Monday, October 31

The Harsh Veil of Winter Snuck up on me

I can't remember the last time it snowed before Halloween here in the great white north, though, I'm not that old.  Also, realization; I need to take more photos in the snow.  I have like, two snowy pictures.  Here's the thing, I went to visit my Grandmother in south Connecticut having no idea it was going to snow like bonkers.  Also, no one who knows me will ever let me live down that the 4 to 4 and half hour drive to Connecticut which then took about 10 hours in the snow on the ride home.  Why won't I be allowed to ever forget it?  Because my very own father is a meteorologist.  And a good one.  The harrowing tale, after the jump.

So . . . I had no idea it was even supposed to snow.  I had heard a couple rumblings about snow over the weekend, but I of course didn't assume that if it did indeed snow, our lovely capitol would be smacked in the face with 20 or so inches!  Yeah.  That's right.  More than two feet.  My Dad has been a New England weatherman for more than 30 years and he's actually good.  Definitely a different breed than the 50/50 shot you get from the TV.  His work requires accuracy that only experience can bring.  So it's not as though he was going to tell me it wasn't going to snow . . . if I had the thought to even call or shoot off an e-mail.  The husby and I headed down to see my dear ol' Gram and as soon as we got there, it started snowing.  We went out for lunch and the roads were the most slippery I had ever driven on.  Though, to be fair, I didn't have my snow tires on . . . HELLO!  OCTOBER, HERE.

Sidebar on snow tires.  Transplants from lesser states might tell you that they buy all season tires and it ends there.  They be WRONG.  Unless you have a 4-wheel drive vehicle or have a job (or lack thereof) which doesn't require you to leave the house ever when it snows . . . snow tires are worth every penny.  You don't need to buy 4, you don't need to buy the fancy studded ones.  It's enough to have 2 on the 'drive' end of your car, which should be the front.  Because if you have rear wheel drive, you shouldn't be driving in the snow.  Ever.  Especially if you live somewhere that has even minimal hills.  Just don't.  Otherwise, this will happen to you and I will scoff at you and everyone whose way you get in will be annoyed.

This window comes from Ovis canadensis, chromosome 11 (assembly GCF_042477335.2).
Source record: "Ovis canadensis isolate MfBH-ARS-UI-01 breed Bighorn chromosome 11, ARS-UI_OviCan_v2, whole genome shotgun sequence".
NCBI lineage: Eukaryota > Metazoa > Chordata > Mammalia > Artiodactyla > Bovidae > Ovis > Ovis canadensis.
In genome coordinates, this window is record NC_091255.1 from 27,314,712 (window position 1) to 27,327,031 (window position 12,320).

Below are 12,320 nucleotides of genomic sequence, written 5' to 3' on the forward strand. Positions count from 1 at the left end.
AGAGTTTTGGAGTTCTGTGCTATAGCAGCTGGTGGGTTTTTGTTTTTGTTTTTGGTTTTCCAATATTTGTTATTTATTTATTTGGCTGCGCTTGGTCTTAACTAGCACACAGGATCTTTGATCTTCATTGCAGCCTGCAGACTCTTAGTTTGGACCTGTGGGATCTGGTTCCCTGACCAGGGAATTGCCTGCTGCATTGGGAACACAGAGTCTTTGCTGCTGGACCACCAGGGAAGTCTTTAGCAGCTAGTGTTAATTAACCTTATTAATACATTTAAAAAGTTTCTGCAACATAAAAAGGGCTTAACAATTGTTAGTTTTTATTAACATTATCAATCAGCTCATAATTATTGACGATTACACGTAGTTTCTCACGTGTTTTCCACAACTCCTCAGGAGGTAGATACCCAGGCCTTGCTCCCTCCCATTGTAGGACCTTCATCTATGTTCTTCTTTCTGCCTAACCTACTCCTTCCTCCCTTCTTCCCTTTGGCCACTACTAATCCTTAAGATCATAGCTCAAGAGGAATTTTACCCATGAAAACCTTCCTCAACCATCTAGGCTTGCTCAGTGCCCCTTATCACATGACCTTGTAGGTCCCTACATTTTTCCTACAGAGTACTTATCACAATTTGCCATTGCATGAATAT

There I was, no snow tires on incredibly icy roads.  We had lunch.  I went out to get my car and pull it around for my Gram.  I had to sweep a few inches of snow out of my car, we dropped off my Gram, and fled the scene.  It was thankfully not as slippery the whole rest of the ride home as it was when it first started snowing.  But it was the slowest, more arduous drive I have ever participated in.  Why didn't we just stop?  Because I was operating under the delusion that if we took the easterly route, we might eventually out run it.  Not exactly realistic when our top speed was 40 mph and our average was about 30.  Portions of the highway across Massachusetts, we were blazing the trail.  In my baby car (Civic).  It was beyond white knuckle the whole way.  It was beyond white knuckle for 10 hours.  It was ridiculous.

What truly amazed me and the husby was that there were a ton of people out!  There was actually a lot of traffic for most of the way!  And it wasn't all morons like us who got caught out in a bitchin' winter storm.  When we got to Concord, NH at about 11pm, there were people out who had 8-10 inches of snow on their cars.  These people had been safely at home that evening (ok, arguably some might have been leaving work, but surely not all of them) and then decided they wanted to go out enough that they brushed 8 inches of snow off their cars and trod off on the unplowed roads.  What the hell.  Concord, NH isn't exactly a bustling metropolis on the best of Saturday nights.  We watched some poor idiot (with rear wheel drive) slide allllllll the way from the far right lane alllllll the way to the far left lane (5 lanes total).  They probably moved the car forward about 30 feet, despite moving left three or four times that.

The long and the short of it is that my whole family was appalled to learn that this had happened to me because, as my Dad said, the snow started just when he thought it would and ended dumping just as much snow as he had forecast.  Alas, why hadn't I called!?  Why hadn't we stopped!?  My family was absolutely horrified.  And just like that, it was winter.  Damn it.